Yeah. When people apply for like four, five or six properties the hunt is on. [crosstalk 00:40:17].

Jane:
Yeah. Absolutely. And that's what's happening, that's what's happening right now. So we'll ring the owner straight away and say, "Look, we've seen these good applications come in. This is what we think the best one is. Or you take your pick, but don't waste time. Pick up the phone and ring him now, ring the property manager and say, yep, we're going to go with this one." Because chances are, and we see it quite regularly is you're going to miss out.

Robbie:
It's so critical, people can have the perfect education experience. They get coached properly. They learn the process and the risks involved. They choose the perfect location. You have amazing build support experience with you, but if they can't find a tenant for five, six, seven, eight, nine weeks, that's going to be the taste that's left in their mouth.

Jane:
Absolutely.

Robbie:
And there's no fucking way they're going to come back to the start again and go, "Oh, can't wait to go through that again." And have a bloody property sit there for a couple of months based on a lack of care, based on a lack of communication, based on a lack of foresight and analysis that Tamara just spoke about to get... Not just any tenant, but the right tenant in there.

Jane:
Absolutely.

Robbie:
And away we go.

Jane:
Yeah. Although the wrong applications aren't ever presented, they don't ever make it past. So we'll get an email saying, "Yep. We've got a couple of bad ones that we've already rejected due to not being able to afford it or whatever." But even through COVID especially when we were looking at the lockdowns or the situation in Victoria, we had a couple that were handed over during that time and they still rented within a couple of weeks. That's just ridiculous.

Robbie:
As we sort of finish it all up unfortunately there are thousands of young Australian or families go out there and they do the antonym of what we just spoke about. They just do their own research. They find a builder and then they've got a project manage the build by themselves, noting you've now sort of built hundreds of houses as the project manager. What would you say to those other people that are even thinking about doing it by themselves?

Jane:
Don't do it.

Dan:
Keep it simple. Right. Just don't do it.

Robbie:
Yeah. But why?

Jane:
Why do it on your own when you're not a professional in the field, when you've got people that can actually step you through it and hold your hand through the whole process. All our clients get to the end and 99.999 of them say, "Oh my God, we've got a house. And we feel like we did nothing." And that's our entire goal as built support. Our goal is to get you through, hold your hand through the process. All you have to do is sign a couple of pieces of paper throughout the thing and that's it, you've got a house. We really do make it very simple. So why do it on your own?

Robbie:
Mate, thank you so much for coming to join us.

Tamara:
Before you wind this up, I actually want to go back to when Jane went on mat leave, we-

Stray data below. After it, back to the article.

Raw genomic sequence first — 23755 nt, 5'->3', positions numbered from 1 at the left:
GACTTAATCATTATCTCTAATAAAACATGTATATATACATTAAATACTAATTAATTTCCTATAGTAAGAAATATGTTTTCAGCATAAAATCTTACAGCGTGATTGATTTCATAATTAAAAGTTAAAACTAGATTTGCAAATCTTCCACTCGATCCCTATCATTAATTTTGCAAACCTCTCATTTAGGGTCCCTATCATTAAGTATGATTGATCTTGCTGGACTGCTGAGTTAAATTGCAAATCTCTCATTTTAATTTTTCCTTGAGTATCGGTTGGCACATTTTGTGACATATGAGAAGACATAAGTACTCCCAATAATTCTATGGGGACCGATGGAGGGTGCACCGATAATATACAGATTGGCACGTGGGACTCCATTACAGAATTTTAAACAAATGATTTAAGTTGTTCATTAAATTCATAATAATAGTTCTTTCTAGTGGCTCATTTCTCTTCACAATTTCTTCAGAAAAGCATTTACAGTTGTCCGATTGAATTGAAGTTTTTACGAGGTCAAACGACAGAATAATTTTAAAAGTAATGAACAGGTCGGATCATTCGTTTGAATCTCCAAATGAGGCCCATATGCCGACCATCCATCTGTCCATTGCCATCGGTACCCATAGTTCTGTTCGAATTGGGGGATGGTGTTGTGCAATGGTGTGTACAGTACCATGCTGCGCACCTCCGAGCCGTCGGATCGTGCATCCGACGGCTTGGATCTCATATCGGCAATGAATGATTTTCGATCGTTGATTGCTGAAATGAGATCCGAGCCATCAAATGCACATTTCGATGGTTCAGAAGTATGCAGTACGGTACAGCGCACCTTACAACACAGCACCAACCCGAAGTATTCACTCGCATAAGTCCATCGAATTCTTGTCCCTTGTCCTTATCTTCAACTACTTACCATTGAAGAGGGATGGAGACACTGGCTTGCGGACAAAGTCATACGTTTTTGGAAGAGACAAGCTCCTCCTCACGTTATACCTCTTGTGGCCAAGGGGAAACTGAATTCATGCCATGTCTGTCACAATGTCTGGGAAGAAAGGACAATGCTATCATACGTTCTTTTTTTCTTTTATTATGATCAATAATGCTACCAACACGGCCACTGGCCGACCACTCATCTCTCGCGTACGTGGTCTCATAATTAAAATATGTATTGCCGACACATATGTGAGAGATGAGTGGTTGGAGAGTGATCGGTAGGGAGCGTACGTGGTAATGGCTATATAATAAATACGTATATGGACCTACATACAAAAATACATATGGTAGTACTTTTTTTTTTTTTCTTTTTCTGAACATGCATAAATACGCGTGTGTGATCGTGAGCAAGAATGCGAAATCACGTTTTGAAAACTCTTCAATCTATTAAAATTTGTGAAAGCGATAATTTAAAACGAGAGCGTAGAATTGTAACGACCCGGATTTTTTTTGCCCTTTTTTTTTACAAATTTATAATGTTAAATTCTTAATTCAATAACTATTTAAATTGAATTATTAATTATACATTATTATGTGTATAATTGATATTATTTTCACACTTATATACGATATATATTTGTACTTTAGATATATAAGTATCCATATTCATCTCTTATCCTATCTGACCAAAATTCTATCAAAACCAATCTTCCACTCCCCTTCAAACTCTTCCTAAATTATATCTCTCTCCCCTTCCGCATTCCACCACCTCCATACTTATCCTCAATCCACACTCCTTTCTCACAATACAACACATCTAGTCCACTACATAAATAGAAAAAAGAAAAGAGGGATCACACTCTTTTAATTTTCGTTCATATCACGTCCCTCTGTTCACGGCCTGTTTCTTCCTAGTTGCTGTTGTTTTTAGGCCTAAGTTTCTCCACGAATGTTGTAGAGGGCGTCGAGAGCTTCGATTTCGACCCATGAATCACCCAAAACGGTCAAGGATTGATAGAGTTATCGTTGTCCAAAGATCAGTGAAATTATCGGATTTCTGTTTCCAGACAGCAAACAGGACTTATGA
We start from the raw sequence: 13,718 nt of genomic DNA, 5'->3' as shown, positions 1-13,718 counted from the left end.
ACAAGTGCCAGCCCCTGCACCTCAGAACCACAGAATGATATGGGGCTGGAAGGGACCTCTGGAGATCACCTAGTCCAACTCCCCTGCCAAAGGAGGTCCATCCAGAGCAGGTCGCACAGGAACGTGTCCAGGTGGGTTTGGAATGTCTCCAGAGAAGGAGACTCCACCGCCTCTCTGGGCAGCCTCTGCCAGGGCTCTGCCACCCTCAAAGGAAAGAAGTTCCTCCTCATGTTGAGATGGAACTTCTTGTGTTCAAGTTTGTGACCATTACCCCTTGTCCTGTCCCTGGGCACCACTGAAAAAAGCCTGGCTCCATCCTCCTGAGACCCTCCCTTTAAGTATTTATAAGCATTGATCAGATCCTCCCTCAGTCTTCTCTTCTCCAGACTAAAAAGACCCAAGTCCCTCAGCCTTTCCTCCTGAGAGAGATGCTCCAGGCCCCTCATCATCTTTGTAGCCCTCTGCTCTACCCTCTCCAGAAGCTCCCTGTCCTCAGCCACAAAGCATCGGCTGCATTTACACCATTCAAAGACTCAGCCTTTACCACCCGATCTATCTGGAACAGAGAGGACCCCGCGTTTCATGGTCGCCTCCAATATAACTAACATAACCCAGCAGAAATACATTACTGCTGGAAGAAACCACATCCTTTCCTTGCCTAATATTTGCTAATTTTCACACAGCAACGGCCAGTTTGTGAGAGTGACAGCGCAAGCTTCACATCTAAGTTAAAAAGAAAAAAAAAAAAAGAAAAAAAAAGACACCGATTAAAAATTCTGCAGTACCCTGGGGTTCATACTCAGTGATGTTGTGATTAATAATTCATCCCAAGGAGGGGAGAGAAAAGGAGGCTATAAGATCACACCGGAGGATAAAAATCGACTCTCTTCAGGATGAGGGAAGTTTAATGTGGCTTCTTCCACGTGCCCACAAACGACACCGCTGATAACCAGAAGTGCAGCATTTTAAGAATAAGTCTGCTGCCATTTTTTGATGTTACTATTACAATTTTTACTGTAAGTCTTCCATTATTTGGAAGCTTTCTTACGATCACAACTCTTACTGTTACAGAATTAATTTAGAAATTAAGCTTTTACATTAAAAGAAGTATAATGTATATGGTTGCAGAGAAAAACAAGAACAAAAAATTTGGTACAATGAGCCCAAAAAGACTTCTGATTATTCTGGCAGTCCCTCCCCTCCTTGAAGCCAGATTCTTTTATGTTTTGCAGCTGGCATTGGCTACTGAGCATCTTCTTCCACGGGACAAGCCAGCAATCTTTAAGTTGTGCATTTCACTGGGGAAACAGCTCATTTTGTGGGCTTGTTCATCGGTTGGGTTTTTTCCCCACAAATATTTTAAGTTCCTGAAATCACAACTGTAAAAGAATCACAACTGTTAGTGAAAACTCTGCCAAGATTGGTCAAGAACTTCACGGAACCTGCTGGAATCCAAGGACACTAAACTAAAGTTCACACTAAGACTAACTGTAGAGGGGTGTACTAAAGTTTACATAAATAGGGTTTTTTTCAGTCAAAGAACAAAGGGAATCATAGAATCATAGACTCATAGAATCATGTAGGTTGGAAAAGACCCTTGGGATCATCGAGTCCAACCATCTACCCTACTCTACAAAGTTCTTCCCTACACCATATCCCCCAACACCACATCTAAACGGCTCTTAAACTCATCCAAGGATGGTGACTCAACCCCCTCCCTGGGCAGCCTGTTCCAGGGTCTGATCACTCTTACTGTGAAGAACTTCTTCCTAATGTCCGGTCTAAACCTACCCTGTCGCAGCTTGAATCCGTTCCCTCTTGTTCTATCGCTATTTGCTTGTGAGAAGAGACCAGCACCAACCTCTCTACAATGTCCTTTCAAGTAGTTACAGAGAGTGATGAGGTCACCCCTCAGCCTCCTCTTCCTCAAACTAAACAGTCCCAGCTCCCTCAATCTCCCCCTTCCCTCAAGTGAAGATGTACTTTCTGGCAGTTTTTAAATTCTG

Robbie:
All right. Quick little story for the trenches.

Tamara:
Yeah. We did a little surprise for you when you were on your way out. Do you remember what that was?

Jane:
You did a thing. So I got this photo one day. I can't remember it. I don't know who was in the office, but I got this photo and there was like this big cardboard cutout, Life-Size, is this what you're talking about?

Tamara:
Yes.

Jane:
Life-Size cardboard cutout and you shit heads kept putting it in the boys' toilet.

Robbie:
You were lingering in the boys' toilets, yes.

Jane:
I was getting set... I think loitering and I think I've somehow-

Tamara:
You made Sumo scream. Actually. I remember he opened the male toilet doors and there was your giant cardboard cutout, this is a Life-Size cardboard cutout and there's James staring in the men's toilet.

Jane:
I've actually used it multiple times to scare my kids too.

Robbie:
Yeah. I did a really, really good job. [inaudible 00:43:33].

Jane:
Yeah, [crosstalk 00:43:34].

Tamara:
That was for your bestie Kylie when she was working with us, we were like, "Oh, she's still here. She's still here." And we had you around the office. So it was pretty funny.

Robbie:
Thank you so much for joining. It's like you provide a level of insight and care to make sure that people that go through the build process, not just get it done, but they actually enjoy it. And like you said, anyone that can come back around and build another house, they just want the same experience again.

Jane:
Yeah. Absolutely.

Robbie:
Thanks for joining us, [inaudible 00:43:59] Have a great day everyone. See yo later.

Jane:
Bye.

Tamara:
Bye.

Robbie:
Hi, thanks for tuning into today's podcast. If you enjoy listening, make sure you give us a five-star rating, hit subscribe, so you'll be first in line to get it in your inbox every week on a Tuesday. Whilst you're at it, open up your favorite social media app, be that Facebook, Instagram, LinkedIn, and YouTube, and connect with Axon property group. This is where you see us every day, sharing the secrets of creating multimillion dollar property portfolios and performing to the highest levels of your life. You'll get exclusive behind the scenes access to what it really takes to build a life that you love. You'll also discover how to secure your financial future as an IDF member or veteran. And I assure you, your future self will love you for it. Thanks again for listening. And that's a wrap.